Books April 2008

A Revolutionary Simpleton

A new account of Ezra Pound’s early years reveals his volatile genius—and prefigures the madness that would claim him.
EZRA POUND in his element, with fellow poets (left to right): Victor Plarr, Sturge Moore, William Butler Yeats, Wilfred Scawen Blunt, Pound, Richard Aldington, and Frank Flint, Sussex, England, January 1914

The imposing first volume of A. David Moody’s biography of Ezra Pound, which takes us up to the publication of “Hugh Selwyn Mauberley” and the writing of the early Cantos, deserves to stand in its own right as a study of Pound’s germinal years. But no sooner has one written the word germinal than one begins to experience the desire to peep ahead at the ending or, rather, to look in the beginnings for symptoms of the terminus. I found myself doing this even with the very impressive photographs that Moody has collected. In most of them, Pound looks like a highly well-made young man, with an ironic and quizzical expression. He’s especially dashing in an extraordinary group shot taken in January 1914, where he stands in a cluster of talent (which includes W. B. Yeats and Richard Aldington) around the patriarchal figure of Wilfred Scawen Blunt. There’s no apparent sign of the obsessive crank of the declining years, barking obscenities and gibberish over Mussolini’s radio. Yet on the cover of the book, and reproduced inside, is a 1910 study from Paris, in which Pound confronts the camera with a hunched, autistic, haunted look, with a tinge of van Gogh to it.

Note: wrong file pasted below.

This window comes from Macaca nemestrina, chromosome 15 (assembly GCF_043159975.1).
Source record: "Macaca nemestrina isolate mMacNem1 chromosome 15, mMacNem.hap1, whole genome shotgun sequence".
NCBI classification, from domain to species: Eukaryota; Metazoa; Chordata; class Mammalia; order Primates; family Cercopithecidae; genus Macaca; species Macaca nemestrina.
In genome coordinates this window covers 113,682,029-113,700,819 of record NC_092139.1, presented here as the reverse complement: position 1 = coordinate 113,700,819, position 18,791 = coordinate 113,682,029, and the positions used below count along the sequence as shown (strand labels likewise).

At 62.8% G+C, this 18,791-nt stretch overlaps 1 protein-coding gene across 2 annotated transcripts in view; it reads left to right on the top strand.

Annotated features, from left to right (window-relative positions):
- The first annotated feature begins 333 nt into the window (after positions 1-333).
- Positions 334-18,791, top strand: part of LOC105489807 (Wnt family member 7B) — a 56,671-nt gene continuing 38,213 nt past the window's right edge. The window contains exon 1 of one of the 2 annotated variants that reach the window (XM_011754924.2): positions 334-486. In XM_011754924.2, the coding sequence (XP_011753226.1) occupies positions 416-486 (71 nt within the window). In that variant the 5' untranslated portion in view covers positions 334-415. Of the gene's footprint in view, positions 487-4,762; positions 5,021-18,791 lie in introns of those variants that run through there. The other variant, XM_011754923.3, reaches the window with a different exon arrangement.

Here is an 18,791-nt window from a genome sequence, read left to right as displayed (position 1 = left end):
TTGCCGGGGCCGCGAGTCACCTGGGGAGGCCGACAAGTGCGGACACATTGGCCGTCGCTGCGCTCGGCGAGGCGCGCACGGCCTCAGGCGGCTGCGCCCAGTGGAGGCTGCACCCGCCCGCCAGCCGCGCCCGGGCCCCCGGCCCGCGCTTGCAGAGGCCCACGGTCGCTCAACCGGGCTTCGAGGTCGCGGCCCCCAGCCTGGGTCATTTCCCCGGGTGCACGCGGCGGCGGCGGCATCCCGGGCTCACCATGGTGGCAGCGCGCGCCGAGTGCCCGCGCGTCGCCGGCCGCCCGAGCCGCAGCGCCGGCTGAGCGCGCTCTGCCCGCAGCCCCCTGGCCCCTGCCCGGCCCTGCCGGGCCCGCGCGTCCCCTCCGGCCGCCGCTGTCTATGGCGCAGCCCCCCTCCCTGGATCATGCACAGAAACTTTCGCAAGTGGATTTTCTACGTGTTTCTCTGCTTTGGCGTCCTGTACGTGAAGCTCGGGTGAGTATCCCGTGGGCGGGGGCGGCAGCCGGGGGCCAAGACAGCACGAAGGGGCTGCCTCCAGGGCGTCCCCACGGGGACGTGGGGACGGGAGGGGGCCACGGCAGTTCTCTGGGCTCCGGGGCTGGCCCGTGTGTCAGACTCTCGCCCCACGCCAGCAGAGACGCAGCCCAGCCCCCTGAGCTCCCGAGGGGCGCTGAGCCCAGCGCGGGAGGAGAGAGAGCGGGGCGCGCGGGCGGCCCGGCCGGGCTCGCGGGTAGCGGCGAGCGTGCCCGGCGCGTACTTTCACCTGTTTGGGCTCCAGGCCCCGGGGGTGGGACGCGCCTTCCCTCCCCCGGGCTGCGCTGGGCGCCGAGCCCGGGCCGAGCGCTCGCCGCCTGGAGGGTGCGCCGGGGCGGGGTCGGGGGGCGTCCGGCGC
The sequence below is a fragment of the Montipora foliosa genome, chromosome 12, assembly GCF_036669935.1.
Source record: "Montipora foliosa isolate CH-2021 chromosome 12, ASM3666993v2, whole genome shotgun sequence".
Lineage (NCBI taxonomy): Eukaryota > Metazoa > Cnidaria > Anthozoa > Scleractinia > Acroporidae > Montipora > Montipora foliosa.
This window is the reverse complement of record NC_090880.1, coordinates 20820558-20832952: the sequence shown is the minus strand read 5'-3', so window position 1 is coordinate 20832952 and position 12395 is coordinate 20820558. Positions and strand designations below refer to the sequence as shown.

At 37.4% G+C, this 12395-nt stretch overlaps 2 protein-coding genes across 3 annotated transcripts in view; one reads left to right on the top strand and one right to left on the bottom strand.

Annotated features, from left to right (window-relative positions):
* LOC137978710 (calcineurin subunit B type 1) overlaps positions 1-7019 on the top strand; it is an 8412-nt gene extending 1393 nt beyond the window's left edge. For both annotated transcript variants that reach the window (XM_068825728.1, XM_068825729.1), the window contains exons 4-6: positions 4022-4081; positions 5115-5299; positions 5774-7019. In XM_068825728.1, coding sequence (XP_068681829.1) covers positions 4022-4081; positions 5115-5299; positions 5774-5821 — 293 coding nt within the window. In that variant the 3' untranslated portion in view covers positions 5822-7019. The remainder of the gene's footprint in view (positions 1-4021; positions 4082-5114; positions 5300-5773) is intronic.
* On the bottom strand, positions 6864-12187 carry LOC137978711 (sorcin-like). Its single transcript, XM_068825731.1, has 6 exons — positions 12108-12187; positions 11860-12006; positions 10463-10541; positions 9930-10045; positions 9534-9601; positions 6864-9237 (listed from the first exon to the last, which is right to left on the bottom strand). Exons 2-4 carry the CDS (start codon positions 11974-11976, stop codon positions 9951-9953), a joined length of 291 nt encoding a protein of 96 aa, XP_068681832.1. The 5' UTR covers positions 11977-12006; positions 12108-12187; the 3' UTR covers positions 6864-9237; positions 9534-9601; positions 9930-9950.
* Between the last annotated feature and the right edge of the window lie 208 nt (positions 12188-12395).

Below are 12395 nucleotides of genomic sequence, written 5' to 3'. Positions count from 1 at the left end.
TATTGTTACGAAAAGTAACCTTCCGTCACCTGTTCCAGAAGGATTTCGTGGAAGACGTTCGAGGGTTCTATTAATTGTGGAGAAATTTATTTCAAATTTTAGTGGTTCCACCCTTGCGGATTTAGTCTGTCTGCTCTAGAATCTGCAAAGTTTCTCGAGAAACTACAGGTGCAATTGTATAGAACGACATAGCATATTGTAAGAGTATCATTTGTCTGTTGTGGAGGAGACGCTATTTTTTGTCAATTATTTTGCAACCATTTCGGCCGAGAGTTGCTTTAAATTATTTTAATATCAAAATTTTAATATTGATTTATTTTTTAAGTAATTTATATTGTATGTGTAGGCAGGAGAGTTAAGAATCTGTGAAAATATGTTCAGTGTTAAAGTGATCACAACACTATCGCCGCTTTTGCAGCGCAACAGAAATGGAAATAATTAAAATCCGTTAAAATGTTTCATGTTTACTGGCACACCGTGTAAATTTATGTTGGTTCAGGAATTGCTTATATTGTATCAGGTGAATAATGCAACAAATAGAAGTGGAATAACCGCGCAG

Pound’s early life story is in some respects not unlike that of T. S. Eliot, the man who in his dedication to The Waste Land called Pound “il miglior fabbro” (which can mean either “the better writer” or “the better craftsman”). They shared the same desire to escape from provincial gentility in America to Europe and perhaps especially to England, the same struggle to convince parents and family that the effort was one worth endorsing and financing, the same quixotic belief that poetry could be made to yield a living and that poets were a special class, and the same register of annihilating shock when in the summer of 1914 the roof of the over-admired European civilization simply fell in.

It is always impressive to read of the sheer dedication and conviction with which Pound approached poetry, and of the immense hopes he entertained for its regenerative powers. In a single season between 1912 and 1913 in London, we find him taking up the Bengali master Rabindranath Tagore and advising the Irish genius Yeats. Moody writes:

The measures, melodies and modulations of the songs in their original Bengali, which he had Tagore sing and explain to him, interested him as a seeker after ‘fundamental laws in word music’ and seemed to correspond to the sort of metric he was working for in English. He went on to wax enthusiastic about the prospect of Bengali culture providing ‘the balance and corrective’ to a Western humanism which had lost touch with ‘the whole and the flowing’. ‘We have found our new Greece’, he declared. ‘In the midst of our clangor of mechanisms’.